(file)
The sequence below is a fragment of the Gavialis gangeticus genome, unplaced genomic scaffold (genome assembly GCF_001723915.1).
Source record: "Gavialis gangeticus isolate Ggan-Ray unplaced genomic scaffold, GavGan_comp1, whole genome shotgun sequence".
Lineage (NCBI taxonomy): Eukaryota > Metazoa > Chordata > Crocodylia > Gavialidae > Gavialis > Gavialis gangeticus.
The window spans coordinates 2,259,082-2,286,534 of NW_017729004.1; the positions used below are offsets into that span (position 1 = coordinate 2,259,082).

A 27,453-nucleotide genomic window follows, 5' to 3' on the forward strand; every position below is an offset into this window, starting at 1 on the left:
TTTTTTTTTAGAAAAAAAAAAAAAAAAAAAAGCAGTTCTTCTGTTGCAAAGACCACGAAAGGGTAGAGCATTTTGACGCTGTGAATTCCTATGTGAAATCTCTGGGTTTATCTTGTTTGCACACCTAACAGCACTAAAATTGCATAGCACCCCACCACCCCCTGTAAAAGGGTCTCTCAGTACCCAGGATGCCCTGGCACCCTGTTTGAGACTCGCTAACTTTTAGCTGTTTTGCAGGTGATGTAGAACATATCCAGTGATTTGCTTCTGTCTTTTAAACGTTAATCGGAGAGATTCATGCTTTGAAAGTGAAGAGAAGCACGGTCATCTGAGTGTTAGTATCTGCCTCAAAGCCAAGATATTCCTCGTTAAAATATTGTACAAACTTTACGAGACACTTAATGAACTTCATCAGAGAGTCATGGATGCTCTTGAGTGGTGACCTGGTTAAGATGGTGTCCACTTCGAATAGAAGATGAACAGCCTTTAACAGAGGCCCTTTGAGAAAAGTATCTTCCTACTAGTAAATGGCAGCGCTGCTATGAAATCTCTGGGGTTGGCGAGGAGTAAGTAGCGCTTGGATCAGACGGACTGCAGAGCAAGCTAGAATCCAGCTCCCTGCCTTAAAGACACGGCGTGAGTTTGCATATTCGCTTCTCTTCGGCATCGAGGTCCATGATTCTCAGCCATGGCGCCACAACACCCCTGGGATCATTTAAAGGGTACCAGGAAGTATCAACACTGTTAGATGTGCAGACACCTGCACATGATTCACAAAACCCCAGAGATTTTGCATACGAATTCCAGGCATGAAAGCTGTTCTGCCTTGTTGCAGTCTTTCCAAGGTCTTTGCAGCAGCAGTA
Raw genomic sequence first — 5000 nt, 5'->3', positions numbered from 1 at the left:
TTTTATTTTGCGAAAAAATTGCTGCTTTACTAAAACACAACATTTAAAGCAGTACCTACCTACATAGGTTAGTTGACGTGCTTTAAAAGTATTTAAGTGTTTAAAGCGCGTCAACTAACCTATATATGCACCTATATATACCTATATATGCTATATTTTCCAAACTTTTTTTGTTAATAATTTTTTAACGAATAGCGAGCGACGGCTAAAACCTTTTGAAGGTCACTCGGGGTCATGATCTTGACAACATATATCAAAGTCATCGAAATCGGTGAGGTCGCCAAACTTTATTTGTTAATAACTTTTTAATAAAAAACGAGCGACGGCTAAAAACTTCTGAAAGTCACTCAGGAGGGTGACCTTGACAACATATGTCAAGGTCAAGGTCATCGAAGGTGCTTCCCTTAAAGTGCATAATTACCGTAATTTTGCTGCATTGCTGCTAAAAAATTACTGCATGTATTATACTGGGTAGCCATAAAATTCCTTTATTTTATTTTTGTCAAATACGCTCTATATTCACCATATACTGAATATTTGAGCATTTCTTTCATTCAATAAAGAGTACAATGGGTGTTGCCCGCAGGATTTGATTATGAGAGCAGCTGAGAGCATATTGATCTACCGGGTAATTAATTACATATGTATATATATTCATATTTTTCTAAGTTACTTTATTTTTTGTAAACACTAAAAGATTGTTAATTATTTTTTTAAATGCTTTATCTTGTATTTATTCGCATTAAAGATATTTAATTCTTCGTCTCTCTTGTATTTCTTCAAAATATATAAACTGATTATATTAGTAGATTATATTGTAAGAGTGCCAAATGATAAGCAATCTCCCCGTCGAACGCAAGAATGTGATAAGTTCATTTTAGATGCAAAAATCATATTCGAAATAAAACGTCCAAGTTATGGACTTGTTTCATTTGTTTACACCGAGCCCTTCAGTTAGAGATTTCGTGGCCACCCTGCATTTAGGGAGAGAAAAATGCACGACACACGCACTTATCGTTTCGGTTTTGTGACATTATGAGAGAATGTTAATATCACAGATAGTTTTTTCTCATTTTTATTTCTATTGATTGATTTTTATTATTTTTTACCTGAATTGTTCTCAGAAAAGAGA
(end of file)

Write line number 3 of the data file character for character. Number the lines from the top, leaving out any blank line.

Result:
Lineage (NCBI taxonomy): Eukaryota > Metazoa > Chordata > Crocodylia > Gavialidae > Gavialis > Gavialis gangeticus.